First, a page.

Monte Carlo simulation has all kinds of useful manufacturing applications. And - in celebration of Pi Day - I thought it would be apropos to show how you can even use Monte Carlo simulation to estimate pi, which of course is the mathematical constant that represents the ratio of a circle’s circumference to its diameter. For our example, let’s start with a circle of radius 1 inscribed within a... Continue Reading
What do significance levels and P values mean in hypothesis tests? What is statistical significance anyway? In this post, I’ll continue to focus on concepts and graphs to help you gain a more intuitive understanding of how hypothesis tests work in statistics. To bring it to life, I’ll add the significance level and P value to the graph in my previous post in order to perform a graphical version of... Continue Reading
Our vacation planning has begun. My daughter has requested a trip to Disney World as her high school graduation present. For most people, trip planning might mean a simple phone call to the local travel agent or an even simpler do-it-yourself online booking. Not for me. As a statistician, a request like this means I’ve got a lot of data analysis ahead. So many travel questions require (in my... Continue Reading
I am M. G - L - M. That G - L - M! That G - L - M! I do not like That G - L - M. Do you like Means and histograms? I do not like them, G - L - M. I do not like Means and histograms. Would you like them Halved or squared? Would you like them As a pair? I would not like them Halved or squared. I would not like them As a pair. I do not like Means and histograms. I do not like them, G - L - M. Would you like... Continue Reading
Hypothesis testing is an essential procedure in statistics. A hypothesis test evaluates two mutually exclusive statements about a population to determine which statement is best supported by the sample data. When we say that a finding is statistically significant, it’s thanks to a hypothesis test. How do these tests really work and what does statistical significance actually mean? In this series of... Continue Reading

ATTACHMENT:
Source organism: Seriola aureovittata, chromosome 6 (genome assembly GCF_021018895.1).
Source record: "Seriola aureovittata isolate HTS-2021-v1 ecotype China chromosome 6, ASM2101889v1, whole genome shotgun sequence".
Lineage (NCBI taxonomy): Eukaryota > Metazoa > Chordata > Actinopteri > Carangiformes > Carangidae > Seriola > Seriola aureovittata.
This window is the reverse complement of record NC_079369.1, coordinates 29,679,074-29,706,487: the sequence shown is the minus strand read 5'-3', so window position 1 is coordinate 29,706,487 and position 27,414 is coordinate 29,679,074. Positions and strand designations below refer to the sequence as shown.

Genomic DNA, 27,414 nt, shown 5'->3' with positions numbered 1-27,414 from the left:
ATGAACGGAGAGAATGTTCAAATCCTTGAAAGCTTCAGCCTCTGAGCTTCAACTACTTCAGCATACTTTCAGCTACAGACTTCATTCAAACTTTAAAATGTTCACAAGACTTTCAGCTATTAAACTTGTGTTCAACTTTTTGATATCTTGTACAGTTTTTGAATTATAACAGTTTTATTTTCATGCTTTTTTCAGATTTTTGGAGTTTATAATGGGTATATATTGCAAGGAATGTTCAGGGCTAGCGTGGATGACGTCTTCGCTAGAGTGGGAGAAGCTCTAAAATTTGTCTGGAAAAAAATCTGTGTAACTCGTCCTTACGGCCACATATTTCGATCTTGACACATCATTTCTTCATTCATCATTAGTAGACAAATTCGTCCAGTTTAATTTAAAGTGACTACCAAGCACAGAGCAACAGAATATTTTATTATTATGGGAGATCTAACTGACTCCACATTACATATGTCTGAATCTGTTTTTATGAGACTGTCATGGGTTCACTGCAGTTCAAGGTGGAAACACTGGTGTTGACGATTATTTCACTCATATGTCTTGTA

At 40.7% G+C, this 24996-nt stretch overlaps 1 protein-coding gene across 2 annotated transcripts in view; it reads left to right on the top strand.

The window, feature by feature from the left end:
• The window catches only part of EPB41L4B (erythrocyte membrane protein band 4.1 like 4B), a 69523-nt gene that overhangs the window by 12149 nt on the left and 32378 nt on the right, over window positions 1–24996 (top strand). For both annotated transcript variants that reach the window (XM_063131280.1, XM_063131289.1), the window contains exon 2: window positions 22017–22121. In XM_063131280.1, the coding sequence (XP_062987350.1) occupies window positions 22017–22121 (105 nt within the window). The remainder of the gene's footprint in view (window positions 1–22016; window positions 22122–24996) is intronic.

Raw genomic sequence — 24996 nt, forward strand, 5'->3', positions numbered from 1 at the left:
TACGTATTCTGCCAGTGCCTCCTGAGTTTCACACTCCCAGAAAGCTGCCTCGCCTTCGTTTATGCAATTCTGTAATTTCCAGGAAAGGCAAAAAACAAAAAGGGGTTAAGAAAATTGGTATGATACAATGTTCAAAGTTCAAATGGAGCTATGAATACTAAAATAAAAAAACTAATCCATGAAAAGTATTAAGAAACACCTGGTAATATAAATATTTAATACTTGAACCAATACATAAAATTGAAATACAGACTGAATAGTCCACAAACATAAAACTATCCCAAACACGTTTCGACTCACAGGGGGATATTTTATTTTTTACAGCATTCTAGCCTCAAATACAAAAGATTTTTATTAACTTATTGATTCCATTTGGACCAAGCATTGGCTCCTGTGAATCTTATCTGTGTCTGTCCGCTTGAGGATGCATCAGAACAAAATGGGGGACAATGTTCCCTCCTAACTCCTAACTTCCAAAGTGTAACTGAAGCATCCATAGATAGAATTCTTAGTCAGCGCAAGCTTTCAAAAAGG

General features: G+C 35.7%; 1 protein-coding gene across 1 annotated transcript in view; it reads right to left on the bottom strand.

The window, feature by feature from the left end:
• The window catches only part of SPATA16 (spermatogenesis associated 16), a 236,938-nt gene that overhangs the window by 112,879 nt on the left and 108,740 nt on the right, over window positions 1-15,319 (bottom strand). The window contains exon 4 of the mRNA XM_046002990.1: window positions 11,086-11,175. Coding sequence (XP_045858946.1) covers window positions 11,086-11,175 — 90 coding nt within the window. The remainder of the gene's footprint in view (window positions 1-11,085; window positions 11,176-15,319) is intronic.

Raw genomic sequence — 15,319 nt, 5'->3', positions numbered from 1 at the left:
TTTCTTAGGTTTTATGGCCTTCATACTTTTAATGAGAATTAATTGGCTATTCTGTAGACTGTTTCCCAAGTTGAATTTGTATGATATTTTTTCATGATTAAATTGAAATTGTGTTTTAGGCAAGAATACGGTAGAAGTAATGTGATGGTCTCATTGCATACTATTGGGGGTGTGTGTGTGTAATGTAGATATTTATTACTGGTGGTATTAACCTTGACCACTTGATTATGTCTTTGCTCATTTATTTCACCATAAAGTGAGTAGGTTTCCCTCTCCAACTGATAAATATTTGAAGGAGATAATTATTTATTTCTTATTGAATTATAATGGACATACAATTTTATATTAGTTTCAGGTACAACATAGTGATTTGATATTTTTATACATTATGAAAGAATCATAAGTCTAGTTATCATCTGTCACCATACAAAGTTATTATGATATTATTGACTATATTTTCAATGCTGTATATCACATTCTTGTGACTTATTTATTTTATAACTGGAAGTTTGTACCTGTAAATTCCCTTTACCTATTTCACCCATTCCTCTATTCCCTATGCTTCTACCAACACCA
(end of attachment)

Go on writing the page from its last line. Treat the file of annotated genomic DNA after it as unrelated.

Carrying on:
Many things have shocked me since having my first baby back in August. I didn’t think it was possible to be so tired that it actually hurt, and I also didn’t think that changing 10+ diapers a day would actually be the norm (or that needing to perform 10+ outfit changes was even possible, let alone necessary). I also didn’t think that we’d fall in love so hard with the little guy. What a wonderful,... Continue Reading
  In my experience, one of the hardest concepts for users to wrap their head around revolves around the Power and Sample Size menu in Minitab's statistical software, and more specifically, the field that asks for the "difference" or "difference to detect."  Let’s start with power. In statistics, the definition of power is the probability that you will correctly reject the null hypothesis when it is... Continue Reading
In my recent meetings with people from various companies in the service industries, I realized that one of the problems they face is that they were collecting large amounts of "qualitative" data: types of product, customer profiles, different subsidiaries, several customer requirements, etc. As I discussed in my previous post, one way to look at qualitative data is to use different types of... Continue Reading
In several previous blogs, I have discussed the use of statistics for quality improvement in the service sector. Understandably, services account for a very large part of the economy. Lately, when meeting with several people from financial companies, I realized that one of the problems they faced was that they were collecting large amounts of "qualitative" data: types of product, customer... Continue Reading
On a recent vacation, I was unsuccessfully trying to reunite with my family outside a busy shopping mall and starting to get a little stressed. I was on a crowded sidewalk, in a busy city known for crime, and it was raining.  I thought there was no way things could get more aggravating when something warm and solid hit my arm and shirt. A bird had pooped on me. Not having the kids with me, and being... Continue Reading